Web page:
For Christine Mitchell-Endsley, Ph.D. ’03, helping students is a team sport.

To her colleagues, Mitchell-Endsley is an all-star.

The Illinois State University alumna last month earned the Illinois School Psychologists Association’s Ted Smith Practitioner of the Year Award. Mitchell-Endsley was nominated by a peer at their southern Illinois special education cooperative, where she helps every student learn to their fullest potential.

“Honestly, the award was very humbling,” she said. “To win for the entire state was very special.”

“Her positive attitude, passion, and sense of humor made Christine a joy to have in class or to supervise.” —Mark Swerdlik

Mitchell-Endsley graduated from Illinois State’s Department of Psychology, which offers doctoral and specialist programs in school psychology. With more than 600 alumni across the U.S., Illinois State’s graduate programs were the first in Illinois to receive approval from the State Teacher Certification Board.

Mitchell-Endsley’s passion for psychology was sparked while an undergraduate pre-law student at University of Illinois, where she did child advocacy work as a senior. Hoping to work with children, she chose Illinois State’s graduate program because it gave her the flexibility to go into school psychology or pursue private practice as a licensed clinical psychologist after graduation.

It didn’t take long for her to figure out that she wanted to work in schools.

“The thing I liked best about Illinois State’s program was that from Day 1, you’re working in a real school system and you’re working with students,” Mitchell-Endsley said. “You’re immediately out in the field.”

Christine Mitchell-Endsley headshot

Christine Mitchell-Endsley works for the Belleville Area Special Services Cooperative.

She praised faculty such as Mark Swerdlik and Adena Meyers for building up her skills in clinical practice, report writing, and data analysis. When she was enrolled, ISU’s school psychology doctoral program was the only one in Illinois accredited by the American Psychological Association.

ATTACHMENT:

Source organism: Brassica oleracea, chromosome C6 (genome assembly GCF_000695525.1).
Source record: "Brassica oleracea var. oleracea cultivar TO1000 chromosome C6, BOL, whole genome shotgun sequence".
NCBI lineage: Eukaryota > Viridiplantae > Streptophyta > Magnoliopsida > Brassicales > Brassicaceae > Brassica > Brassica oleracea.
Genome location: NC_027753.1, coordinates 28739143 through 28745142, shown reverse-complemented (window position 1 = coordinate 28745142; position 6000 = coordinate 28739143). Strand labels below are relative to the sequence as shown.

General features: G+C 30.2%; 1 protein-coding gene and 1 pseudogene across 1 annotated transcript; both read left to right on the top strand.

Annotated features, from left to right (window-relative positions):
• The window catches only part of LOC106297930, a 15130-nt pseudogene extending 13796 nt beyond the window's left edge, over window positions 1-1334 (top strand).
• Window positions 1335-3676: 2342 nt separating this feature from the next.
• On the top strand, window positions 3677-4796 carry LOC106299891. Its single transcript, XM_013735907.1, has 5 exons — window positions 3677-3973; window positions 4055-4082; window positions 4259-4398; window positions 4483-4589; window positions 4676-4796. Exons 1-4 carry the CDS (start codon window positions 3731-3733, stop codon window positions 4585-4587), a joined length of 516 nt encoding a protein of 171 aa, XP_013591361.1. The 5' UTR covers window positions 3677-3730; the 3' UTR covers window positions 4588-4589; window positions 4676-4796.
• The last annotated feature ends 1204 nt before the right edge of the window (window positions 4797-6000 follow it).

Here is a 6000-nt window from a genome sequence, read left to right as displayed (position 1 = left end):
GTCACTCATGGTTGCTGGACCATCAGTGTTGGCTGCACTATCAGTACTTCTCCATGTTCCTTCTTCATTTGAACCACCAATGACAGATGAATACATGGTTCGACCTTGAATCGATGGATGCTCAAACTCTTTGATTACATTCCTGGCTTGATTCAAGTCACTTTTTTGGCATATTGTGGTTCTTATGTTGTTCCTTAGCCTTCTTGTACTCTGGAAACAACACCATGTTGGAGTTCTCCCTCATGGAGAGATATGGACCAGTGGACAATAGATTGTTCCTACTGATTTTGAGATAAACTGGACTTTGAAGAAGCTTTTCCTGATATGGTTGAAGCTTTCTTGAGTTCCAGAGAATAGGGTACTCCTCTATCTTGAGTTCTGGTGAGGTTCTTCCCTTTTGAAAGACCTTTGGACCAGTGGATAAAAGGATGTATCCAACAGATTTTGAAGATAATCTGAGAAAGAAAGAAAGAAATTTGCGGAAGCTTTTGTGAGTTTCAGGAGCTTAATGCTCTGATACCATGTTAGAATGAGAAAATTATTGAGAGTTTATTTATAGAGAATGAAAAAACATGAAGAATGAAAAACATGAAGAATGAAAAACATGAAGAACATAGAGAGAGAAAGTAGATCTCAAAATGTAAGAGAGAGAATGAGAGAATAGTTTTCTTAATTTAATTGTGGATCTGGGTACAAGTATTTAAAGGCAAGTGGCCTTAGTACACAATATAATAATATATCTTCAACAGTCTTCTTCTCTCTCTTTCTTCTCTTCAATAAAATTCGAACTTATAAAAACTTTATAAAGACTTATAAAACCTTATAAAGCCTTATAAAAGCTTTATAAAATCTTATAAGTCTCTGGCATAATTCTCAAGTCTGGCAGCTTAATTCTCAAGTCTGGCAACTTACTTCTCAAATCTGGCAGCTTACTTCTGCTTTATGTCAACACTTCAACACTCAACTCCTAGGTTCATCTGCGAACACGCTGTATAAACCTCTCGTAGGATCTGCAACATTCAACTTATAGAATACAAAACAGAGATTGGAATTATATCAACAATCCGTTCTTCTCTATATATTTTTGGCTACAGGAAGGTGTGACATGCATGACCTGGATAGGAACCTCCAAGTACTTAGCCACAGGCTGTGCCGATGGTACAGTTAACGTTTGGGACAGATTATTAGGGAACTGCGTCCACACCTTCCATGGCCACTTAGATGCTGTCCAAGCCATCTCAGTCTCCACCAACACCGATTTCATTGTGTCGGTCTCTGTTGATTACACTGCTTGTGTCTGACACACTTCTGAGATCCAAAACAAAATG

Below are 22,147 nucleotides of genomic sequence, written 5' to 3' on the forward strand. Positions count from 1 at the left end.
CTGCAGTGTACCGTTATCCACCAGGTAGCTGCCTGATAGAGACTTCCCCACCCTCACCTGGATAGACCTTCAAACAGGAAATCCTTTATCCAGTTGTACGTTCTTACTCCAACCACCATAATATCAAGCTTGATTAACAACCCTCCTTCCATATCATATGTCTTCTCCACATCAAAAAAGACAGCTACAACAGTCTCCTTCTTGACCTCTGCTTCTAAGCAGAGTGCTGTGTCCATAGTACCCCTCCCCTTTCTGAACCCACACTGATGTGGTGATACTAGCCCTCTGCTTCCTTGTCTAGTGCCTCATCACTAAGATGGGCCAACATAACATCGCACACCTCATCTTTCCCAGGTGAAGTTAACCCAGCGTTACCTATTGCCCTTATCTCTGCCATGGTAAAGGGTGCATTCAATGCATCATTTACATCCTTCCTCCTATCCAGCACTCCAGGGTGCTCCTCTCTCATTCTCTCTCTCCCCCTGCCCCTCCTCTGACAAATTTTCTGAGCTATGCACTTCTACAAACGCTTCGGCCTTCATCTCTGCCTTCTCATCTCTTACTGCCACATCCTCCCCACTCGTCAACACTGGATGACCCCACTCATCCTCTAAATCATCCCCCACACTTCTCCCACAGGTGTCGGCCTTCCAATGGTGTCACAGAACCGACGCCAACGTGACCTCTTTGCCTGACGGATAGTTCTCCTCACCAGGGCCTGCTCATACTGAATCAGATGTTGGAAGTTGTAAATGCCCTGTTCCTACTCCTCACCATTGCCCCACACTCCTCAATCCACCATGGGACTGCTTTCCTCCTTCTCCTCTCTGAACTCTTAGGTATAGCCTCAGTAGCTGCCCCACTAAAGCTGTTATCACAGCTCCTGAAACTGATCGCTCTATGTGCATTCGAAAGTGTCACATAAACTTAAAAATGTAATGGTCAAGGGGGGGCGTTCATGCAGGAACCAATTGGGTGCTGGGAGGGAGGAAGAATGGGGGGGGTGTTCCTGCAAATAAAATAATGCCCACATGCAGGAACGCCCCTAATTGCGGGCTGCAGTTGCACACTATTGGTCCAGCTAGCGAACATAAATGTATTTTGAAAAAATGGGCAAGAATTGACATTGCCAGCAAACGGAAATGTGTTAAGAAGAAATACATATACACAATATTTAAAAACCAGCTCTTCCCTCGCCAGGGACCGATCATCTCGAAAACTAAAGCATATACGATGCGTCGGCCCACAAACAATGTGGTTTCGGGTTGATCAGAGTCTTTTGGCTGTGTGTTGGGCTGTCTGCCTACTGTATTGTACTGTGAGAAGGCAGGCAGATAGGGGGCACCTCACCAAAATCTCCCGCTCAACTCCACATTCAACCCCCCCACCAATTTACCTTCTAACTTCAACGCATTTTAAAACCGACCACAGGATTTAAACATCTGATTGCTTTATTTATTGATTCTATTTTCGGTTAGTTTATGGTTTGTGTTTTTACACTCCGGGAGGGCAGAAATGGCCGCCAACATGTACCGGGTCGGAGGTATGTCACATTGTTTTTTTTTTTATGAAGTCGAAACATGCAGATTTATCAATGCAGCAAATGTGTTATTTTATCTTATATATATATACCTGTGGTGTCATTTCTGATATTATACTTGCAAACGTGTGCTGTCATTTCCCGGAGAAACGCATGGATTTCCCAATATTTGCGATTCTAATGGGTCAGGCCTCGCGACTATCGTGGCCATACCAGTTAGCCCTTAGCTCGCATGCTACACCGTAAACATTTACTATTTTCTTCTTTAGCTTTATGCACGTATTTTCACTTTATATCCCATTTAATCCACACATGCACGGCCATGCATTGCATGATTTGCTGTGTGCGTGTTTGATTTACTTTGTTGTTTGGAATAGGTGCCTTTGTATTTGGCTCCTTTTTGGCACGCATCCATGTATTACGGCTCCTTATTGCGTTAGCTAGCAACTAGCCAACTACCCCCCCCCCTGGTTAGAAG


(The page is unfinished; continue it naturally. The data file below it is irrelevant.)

“Christine was a bright and passionate doctoral student with a particular interest in working in our For Children’s Sake project, which involved providing services to children who had witnessed domestic violence,” said Swerdlik. “She enjoyed positive relationships with her classmates, faculty, and field supervisors. Her positive attitude, passion, and sense of humor made her a joy to have in class or to supervise.”

Mitchell-Endsley works for the Belleville Area Special Services Cooperative (BASSC), which serves 24 member school districts near St. Louis. She enjoys working with a broad array of students, from ages 3 to 22. Some children have autism, or attention deficit disorder. Others have emotional needs, or are homeless. Some qualify for special education, others don’t. One student recently wanted to discuss whether he should join the military.

“I like the diversity of issues and the diversity of students,” she said.

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Her role—like many school psychologists—is to collaborate and problem-solve with a full team of school staff. She does screenings, assessments, observations, and consultations, and plans interventions.

There are certainly challenges—a lack of resources chief among them—as well as simply not having enough hours in a day to do all she’d like. The most rewarding part of her job is seeing students succeed.

“In a school setting I almost see immediate success for these kids, which is really rewarding,” said Mitchell-Endsley, also an adjunct professor at Lindenwood University in Belleville.

Mitchell-Endsley was recognized in February at the Illinois School Psychologist Association Convention. The association has 1,200 members.

“She is a terrific school psychologist,” BASSC Executive Director Jeff Daugherty told the Belleville News-Democrat in February. “One of the best I’ve ever worked with. Winning this award not only says that, locally, her colleagues think a lot of her. But she is very well regarded by her peers all over the state.”

Ryan Denham can be reached at